Nothing further was done at this time towards the creation of another court, but in 1897, the Supreme Court was increased to six Justices. This increase in personnel apparently failed to provide a solution, as five years later, at the 1902 Bar Association session held at Warm Springs, there was another symposium on the subject. The discussion was based on a paper delivered by Justice Andrew J. Cobb captioned: "The Judicial System of Georgia: Its Defects; What Changes Are Necessary to Bring About a More Harmonious and Orderly System and to Relieve the Supreme Court?" This paper recites statistics demonstrating that it was not humanly possible for the Supreme Court Justices to manage the workload. See Appendix I, 19 Georgia Bar Association Reports 183. Justice Cobb noted, "The working hours of the Court for hearing argument and consultation have been, since October 1897, from 9 a.m. to 1 p.m. and from 3 p.m. to 5 p.m. in the Fall and Winter and 6 p.m. in the Spring and Summer. These hours, however, do not represent all of the working hours of the justices." [Page 187].
Among proposals mentioned in this paper were limitation of oral arguments, disposition of cases by a written synopsis of the points decided, reduction of the number of written opinions, addition of Justices and divisions, and restriction of jurisdiction by monetary amount or subject matter. Justice Cobb observed that "[s]ome favor an intermediate appellate court, from which a writ of error to the Supreme Court will lie only in certain cases." [Page 192]. Judge Barrow again submitted his bill to create district courts of appeal from the trial courts of the respective districts, but limited to three districts rather than five. Each judge was to be paid three cents per mile and $5 per day "for each day court is in session and he is sitting."
The 1902 symposium terminated with passage of a motion for appointment of a committee to draft a curative statute and designation of an eminent attorney from each Congressional District to serve on the statewide committee to prepare "Legislation for the Relief of the Supreme Court." Among these committee members were such legal luminaries as Washington Dessau from Macon, Samuel B. Adams from the First District, Arthur Gray Powell from the Second District, Hoke Smith from the Fifth District, and Marcus W. Beck from the Sixth District. Adams of Savannah later served in 1903 as an interim appointee on the Supreme Court bench. Powell became one of the first three Judges of the Court of Appeals. Smith was later Governor and United States Senator. Beck subsequently served on the Supreme Court for 32 years.
This committee suggested two constitutional amendments which were reported at the1903 annual meeting held at Tallulah Falls. One provided that a civil case could not be appealed to the Supreme Court unless the amount involved exceeded $500. The second amendment proposed to create a Court of Appeals. The court would have a Presiding Judge and four Associate Judges, with salaries of not less than $3,000 per annum. Jurisdiction was co-equal with that of the Supreme Court "for the trial and correction of errors from the Superior Courts and from the City Courts of Atlanta and Savannah and such other like courts . . . in all cases in which jurisdiction is not conferred by the constitution upon the Supreme Court."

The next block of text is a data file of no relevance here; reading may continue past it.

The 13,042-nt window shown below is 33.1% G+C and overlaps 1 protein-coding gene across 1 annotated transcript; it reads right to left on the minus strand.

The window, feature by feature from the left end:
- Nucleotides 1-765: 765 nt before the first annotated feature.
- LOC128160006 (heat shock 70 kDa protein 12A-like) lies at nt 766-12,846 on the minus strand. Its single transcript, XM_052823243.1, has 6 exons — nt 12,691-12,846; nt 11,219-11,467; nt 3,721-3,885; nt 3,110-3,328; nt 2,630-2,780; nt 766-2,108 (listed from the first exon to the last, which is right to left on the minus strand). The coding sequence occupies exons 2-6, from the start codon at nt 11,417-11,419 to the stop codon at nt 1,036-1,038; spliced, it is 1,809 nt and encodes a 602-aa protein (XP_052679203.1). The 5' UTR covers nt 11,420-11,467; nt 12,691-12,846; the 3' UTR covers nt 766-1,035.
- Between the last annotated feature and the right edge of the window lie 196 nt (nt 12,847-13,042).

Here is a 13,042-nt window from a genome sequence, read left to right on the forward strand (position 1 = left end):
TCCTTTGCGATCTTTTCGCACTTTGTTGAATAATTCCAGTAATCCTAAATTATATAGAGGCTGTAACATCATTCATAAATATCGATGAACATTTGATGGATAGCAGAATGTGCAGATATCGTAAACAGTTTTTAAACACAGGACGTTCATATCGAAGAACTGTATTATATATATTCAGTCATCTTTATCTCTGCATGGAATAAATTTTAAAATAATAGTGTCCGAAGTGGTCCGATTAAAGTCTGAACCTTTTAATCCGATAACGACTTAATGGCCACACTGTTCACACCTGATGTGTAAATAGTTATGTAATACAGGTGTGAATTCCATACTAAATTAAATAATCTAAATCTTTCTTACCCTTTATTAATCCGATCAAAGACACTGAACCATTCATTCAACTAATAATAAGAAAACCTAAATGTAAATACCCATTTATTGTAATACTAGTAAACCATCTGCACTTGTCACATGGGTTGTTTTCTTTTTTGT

The 1903 report was adopted with the requirement that a copy be mailed to every Georgia lawyer, along with an abridged version of Justice Cobb's 1902 address. The report was addressed "To the People of Georgia" and concluded as follows: "To a people numbering now largely more than two million, active in every commercial enterprise, advancing rapidly along all the best lines of civilization, spreading an influence all over the Union and determined to hold the State's place as the empire State of the South, this measure is commended as a step forward and upward, for the honor and glory of the Commonwealth of Georgia." [Page 143].
Despite this modern-seeming public relations strategy, the bill, which in October 1902 was introduced by John M. Slaton (who later became a Governor of Georgia), languished in the Legislature until 1906. In that year, Peter W. Meldrim of Savannah (later President of the American Bar Association) initiated an effort "to see that proper legislation is passed for the relief of the Supreme Court, looking to the establishment of a court of appeals." (23 Georgia Bar Association Reports 36). Again Justice Cobb spoke at length concerning the plight of the Supreme Court's swollen docket and the strain upon the health of the Justices seeking to perform an impossible task. He commented: "I think it is unfortunate that it has been termed a movement for the relief of the Supreme Court. It is a movement in behalf of the administration of the law, for the relief of those whose lives, whose liberty, whose property is involved, those who have been given under the constitution of the state the right to have an adverse decision reviewed." [Page 37].
The organized bar's campaign for legislation finally succeeded. On July 31, 1906, a bill to submit to the electorate an Amendment to the State Constitution, "to provide for the establishment of a Court of Appeals, and to define its powers and jurisdiction; . . . ," was approved almost unanimously, with only four votes in opposition. (1906 Ga. Laws, p. 24).
Under this constitutional amendment, the jurisdiction of the two appellate courts in civil cases depended upon the identity of the trial court in which the case originated; while the Supreme Court was given exclusive jurisdiction in capital felonies. The Court of Appeals was mandated to certify to the Supreme Court all state and federal constitutional questions and was privileged to "certify any other question of law concerning which it desires the instruction of the Supreme Court for proper decision." Although the amendment also provided that "[t]he decisions of the Supreme Court shall bind the Court of Appeals as precedents," each was designated a court of final jurisdiction. The amendment was ratified by the electorate at the general election of October 3, 1906.